Figure 1. 

Oculo-memory anatomical network of the macaque. (A) Anatomical connectivity matrix consisting of 75 ROIs from visual, oculomotor, and memory systems. White/red = present connection; black = absent connection. Additions from a manual literature review indicated in red. Node ordering is the same as in Figure 2A. (B) An example FRL of the anatomical network, chosen for its characteristic layout (appearing 24 times out of 1000 FRLs). Dashed gray line depicts the maximum symmetry line that splits the network into two symmetric streams composed of regions subserving (i) visual and oculomotor functions (bottom) and (ii) memory functions (top). See Table 1 for ROI names and their abbreviations.

The statistical significance of network measures can be determined by comparing the observed measure to measures obtained from a set of null hypothesis networks that preserve basic network characteristics that may have a large influence on the measures themselves (Rubinov & Sporns, 2010). Using the randmio_dir_connected function from the Brain Connectivity Toolbox (BCT; https://sites.google.com/site/bctnet/), a null distribution of 1000 randomized networks was created by randomly rewiring the connectivity matrix while preserving the in- and out-degree distributions (Maslov & Sneppen, 2002). All data analyses were repeated on this set of null networks.

Data Analysis

Fruchterman–Reingold Layouts

The Fruchterman–Reingold layout (FRL) from the force-directed graph drawing class of algorithms was applied to the anatomical network (Fruchterman & Reingold, 1991). Founded in physical principles, force-directed drawing algorithms ensure that vertices (i.e., ROIs) connected by edges (i.e., connections) are drawn next to each other while minimizing clustering. Initial positions of the vertices were randomized, resulting in variable layouts across iterations. One thousand FRLs were therefore generated to determine consistency between layouts. The resulting FRLs translate the three-dimensional anatomical connectivity of the brain onto two-dimensional space and capture network symmetry where possible. One hundred FRLs of each randomized network were additionally generated, for a total of 100,000 FRLs of null networks.

Stream Assignments

The extent to which the anatomical network could be divided into oculomotor and nonoculomotor processing streams was assessed by employing a data-driven approach previously described by Bezgin et al. (2014). Briefly, the center of mass for each FRL was determined and a vector was then rotated around the center of mass in a stepwise fashion. At each step, a similarity measure was calculated based on the Mahalanobis distance (Mahalanobis, 1936) between all points on one side of the vector and each of the points on the other side. The optimal stream separation was taken as the step at which the mean distance was minimal. This method segregates the network based on connectional patterns, such that the symmetry of connections within and across streams is maximized. This symmetry does not impose a prespecified number of regions to either stream (i.e., the two clusters do not have to be equal in size) but instead attempts to maximize the number of connections within streams and minimize the number of connections across streams.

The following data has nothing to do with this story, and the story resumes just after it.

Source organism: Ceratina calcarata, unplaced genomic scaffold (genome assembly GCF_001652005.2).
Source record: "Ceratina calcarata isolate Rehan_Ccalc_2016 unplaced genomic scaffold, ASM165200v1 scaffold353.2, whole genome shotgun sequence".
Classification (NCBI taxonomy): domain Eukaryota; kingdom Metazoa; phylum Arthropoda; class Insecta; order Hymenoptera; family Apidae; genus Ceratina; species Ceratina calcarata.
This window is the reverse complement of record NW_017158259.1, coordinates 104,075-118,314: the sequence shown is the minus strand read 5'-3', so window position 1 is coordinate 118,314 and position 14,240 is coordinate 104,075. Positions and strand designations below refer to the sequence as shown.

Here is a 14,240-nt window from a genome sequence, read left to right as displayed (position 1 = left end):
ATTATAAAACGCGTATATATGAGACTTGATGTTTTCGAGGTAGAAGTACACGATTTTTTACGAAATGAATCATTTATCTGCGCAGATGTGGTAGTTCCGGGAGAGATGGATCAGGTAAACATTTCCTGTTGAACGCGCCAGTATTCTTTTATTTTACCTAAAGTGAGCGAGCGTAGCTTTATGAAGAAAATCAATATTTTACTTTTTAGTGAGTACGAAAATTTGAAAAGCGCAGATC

A stream assignment index was computed to describe the consistency of node assignments across the set of FRLs. The assignment index for each node was determined relative to a reference node. For any given node:
formula
The stream assignment index therefore ranged from −1 to 1 such that consistent assignment to the opposite or reference streams approached −1 or 1, respectively.

To quantify the connectivity of each node across streams, the distance of each node from the symmetry line was computed between the orthogonal projection of each node to the split vector and normalized by the maximal distance detected within each FRL. The resulting distance values ranged from 0 to 1 in arbitrary units.

Modularity Partitioning

To validate the stream splitting approach, the connectivity matrix was additionally subjected to a more commonly used community detection algorithm (Blondel, Guillaume, Lambiotte, & Lefebvre, 2008). Using the community_louvain function from the BCT, modules were detected by optimizing the resolution parameter (gamma) to achieve the most consistent partitioning having the highest modularity index (Q). This algorithm subdivides the network into groups of nodes with maximal within-group connections and minimal between-group connections. Because the number of modules is not specified a priori, this algorithm provides an alternative data-driven segregation of the network into local communities for comparison with our stream separation approach.

Using the detected community structure, the participation coefficient (BCT function participation_coef) of each node was determined to describe the distribution of each node's connections to nodes in other modules (Guimerà & Nunes Amaral, 2005). A coefficient approaching 1 indicates that the connections are uniformly distributed to other modules, whereas values close to 0 indicate that a node's connections are mostly within its own module.

RESULTS

Identifying Anatomical Networks that Support Functional Systems